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MCTS Self-Paced Training Kit (Exam 70-662): Configuring Microsoft Exchange Server 2010 (Microsoft Press Training Kit) Paperback – October 25, 2010

ISBN-13: 978-0735627161 ISBN-10: 0735627169 Edition: 1st

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MCTS Self-Paced Training Kit (Exam 70-662): Configuring Microsoft Exchange Server 2010 (Microsoft Press Training Kit) + Microsoft Exchange Server 2010 Best Practices (IT Best Practices - Microsoft Press) + Microsoft Exchange Server 2010 Administrator's Pocket Consultant
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Product Details

  • Series: Microsoft Press Training Kit
  • Paperback: 944 pages
  • Publisher: Microsoft Press; 1 edition (October 25, 2010)
  • Language: English
  • ISBN-10: 0735627169
  • ISBN-13: 978-0735627161
  • Product Dimensions: 9 x 7.3 x 1.7 inches
  • Shipping Weight: 2.4 pounds (View shipping rates and policies)
  • Average Customer Review: 3.1 out of 5 stars  See all reviews (21 customer reviews)
  • Amazon Best Sellers Rank: #378,290 in Books (See Top 100 in Books)

Editorial Reviews

About the Author

Ian McLean, MCITP, MCDBA, MCT, has 40 years' experience in the education and IT industries. He has coauthored numerous SELF-PACED TRAINING KITs covering Windows Server, Windows client, Microsoft Exchange Server, and SQL Server; technologies.


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Customer Reviews

Good solid training book.
Xenon 6
Not that the content is wrong for the test but the format of the book and the practice exams included is completely unlike the test itself and will not prepare you.
Daniel
Obviously there are typoes and mistakes, but far less and not so blatant.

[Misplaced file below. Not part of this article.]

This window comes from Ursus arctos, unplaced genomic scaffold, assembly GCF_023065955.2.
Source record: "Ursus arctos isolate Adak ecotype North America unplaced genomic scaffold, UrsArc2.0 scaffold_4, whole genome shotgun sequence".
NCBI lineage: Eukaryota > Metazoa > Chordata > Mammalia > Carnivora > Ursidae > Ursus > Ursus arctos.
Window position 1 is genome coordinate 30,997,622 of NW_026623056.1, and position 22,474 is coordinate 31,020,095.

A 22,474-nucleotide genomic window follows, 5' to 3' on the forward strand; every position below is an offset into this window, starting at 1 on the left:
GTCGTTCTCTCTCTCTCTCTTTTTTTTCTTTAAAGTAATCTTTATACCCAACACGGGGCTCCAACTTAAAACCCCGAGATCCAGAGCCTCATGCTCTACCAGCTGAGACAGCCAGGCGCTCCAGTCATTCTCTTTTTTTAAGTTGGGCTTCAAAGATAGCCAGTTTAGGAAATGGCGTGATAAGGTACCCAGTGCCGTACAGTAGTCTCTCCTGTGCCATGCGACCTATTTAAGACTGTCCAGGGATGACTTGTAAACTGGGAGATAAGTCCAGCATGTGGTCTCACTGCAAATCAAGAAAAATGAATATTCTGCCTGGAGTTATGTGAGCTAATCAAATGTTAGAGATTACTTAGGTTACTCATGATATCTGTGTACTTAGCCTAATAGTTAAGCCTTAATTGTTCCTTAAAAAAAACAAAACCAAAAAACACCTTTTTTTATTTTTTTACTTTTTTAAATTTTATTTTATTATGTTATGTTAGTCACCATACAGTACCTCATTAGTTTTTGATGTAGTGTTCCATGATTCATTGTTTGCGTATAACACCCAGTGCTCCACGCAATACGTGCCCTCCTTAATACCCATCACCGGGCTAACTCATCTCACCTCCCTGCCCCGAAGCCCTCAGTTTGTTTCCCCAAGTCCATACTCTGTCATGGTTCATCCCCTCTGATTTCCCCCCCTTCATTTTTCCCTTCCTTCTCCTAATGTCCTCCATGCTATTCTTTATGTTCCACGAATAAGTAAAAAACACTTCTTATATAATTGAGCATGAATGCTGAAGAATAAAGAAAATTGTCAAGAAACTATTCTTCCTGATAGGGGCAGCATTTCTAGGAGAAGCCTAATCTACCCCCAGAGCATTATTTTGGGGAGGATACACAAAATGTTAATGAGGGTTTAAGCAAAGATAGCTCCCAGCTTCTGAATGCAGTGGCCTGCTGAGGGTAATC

Zoltan

Most Helpful Customer Reviews

20 of 23 people found the following review helpful By Zoltan on December 28, 2010
Format: Paperback Verified Purchase
Orin made very good progress over the years. I remember a couple of years ago, when I saw his name on a book I had to study, my first reaction was "On no, not again!". However this has changed and I am pleased with the accuracy and usefulness of the information in this book. Obviously there are typoes and mistakes, but far less and not so blatant. The quality of this book is far better than other past books.

I find Ian's sections, however, quite annoying in some respect. No doubt he has a wealth of experience and this is his biggest weakness - let me explain. The content is OK, however my biggest issue is his use of acronyms: he seems to believe that no-one knows what DNS is but everyone knows IRM. He religiously explains almost at every occurance that DNS is Domain Name System and EMS is Exchange Management Shell. OK, OK, we've known this for years now, but what about the new concepts introduced with this version of Exchange? He defines an acronym once only, sometimes in odd places, which is then used relentlessly without any reminder as to what it actually stands for and where to find it in the text if you need to refresh your memory. For an example see page 288, "Configuring Right Protection", the first paragraph. Here Ian introduces IRM. But hang on, what the heck does IRM stand for? You start looking for it, and just before you pull your last hair, you happen to turn to page 273 to "Lesson 1: Managing Transport Rules". Voila! You find the definition of the acronym 15 pages earlier than its proper place. Does Ian re-visit the meaning of the acronym on page 288? No, why bother? But you'll find that DNS means Domain Name System all over the place in the book.